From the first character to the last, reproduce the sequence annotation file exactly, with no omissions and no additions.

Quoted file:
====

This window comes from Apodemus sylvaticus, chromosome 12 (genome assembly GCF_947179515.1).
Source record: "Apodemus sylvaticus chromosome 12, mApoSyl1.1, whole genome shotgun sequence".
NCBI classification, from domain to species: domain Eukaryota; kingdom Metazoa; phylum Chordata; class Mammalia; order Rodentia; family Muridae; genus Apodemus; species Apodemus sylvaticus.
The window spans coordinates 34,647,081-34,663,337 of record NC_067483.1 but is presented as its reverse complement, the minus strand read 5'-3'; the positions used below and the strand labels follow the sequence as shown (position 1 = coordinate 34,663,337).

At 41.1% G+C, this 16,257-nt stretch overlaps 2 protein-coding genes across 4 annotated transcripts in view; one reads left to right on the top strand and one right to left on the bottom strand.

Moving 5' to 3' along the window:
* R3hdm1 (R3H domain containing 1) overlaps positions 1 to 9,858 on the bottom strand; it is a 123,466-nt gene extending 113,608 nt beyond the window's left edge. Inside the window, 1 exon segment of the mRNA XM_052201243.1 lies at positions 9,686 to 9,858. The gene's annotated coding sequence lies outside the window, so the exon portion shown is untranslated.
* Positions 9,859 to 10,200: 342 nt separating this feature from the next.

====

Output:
This window comes from Apodemus sylvaticus, chromosome 12 (genome assembly GCF_947179515.1).
Source record: "Apodemus sylvaticus chromosome 12, mApoSyl1.1, whole genome shotgun sequence".
NCBI classification, from domain to species: domain Eukaryota; kingdom Metazoa; phylum Chordata; class Mammalia; order Rodentia; family Muridae; genus Apodemus; species Apodemus sylvaticus.
The window spans coordinates 34,647,081-34,663,337 of record NC_067483.1 but is presented as its reverse complement, the minus strand read 5'-3'; the positions used below and the strand labels follow the sequence as shown (position 1 = coordinate 34,663,337).

At 41.1% G+C, this 16,257-nt stretch overlaps 2 protein-coding genes across 4 annotated transcripts in view; one reads left to right on the top strand and one right to left on the bottom strand.

Moving 5' to 3' along the window:
* R3hdm1 (R3H domain containing 1) overlaps positions 1 to 9,858 on the bottom strand; it is a 123,466-nt gene extending 113,608 nt beyond the window's left edge. Inside the window, 1 exon segment of the mRNA XM_052201243.1 lies at positions 9,686 to 9,858. The gene's annotated coding sequence lies outside the window, so the exon portion shown is untranslated.
* Positions 9,859 to 10,200: 342 nt separating this feature from the next.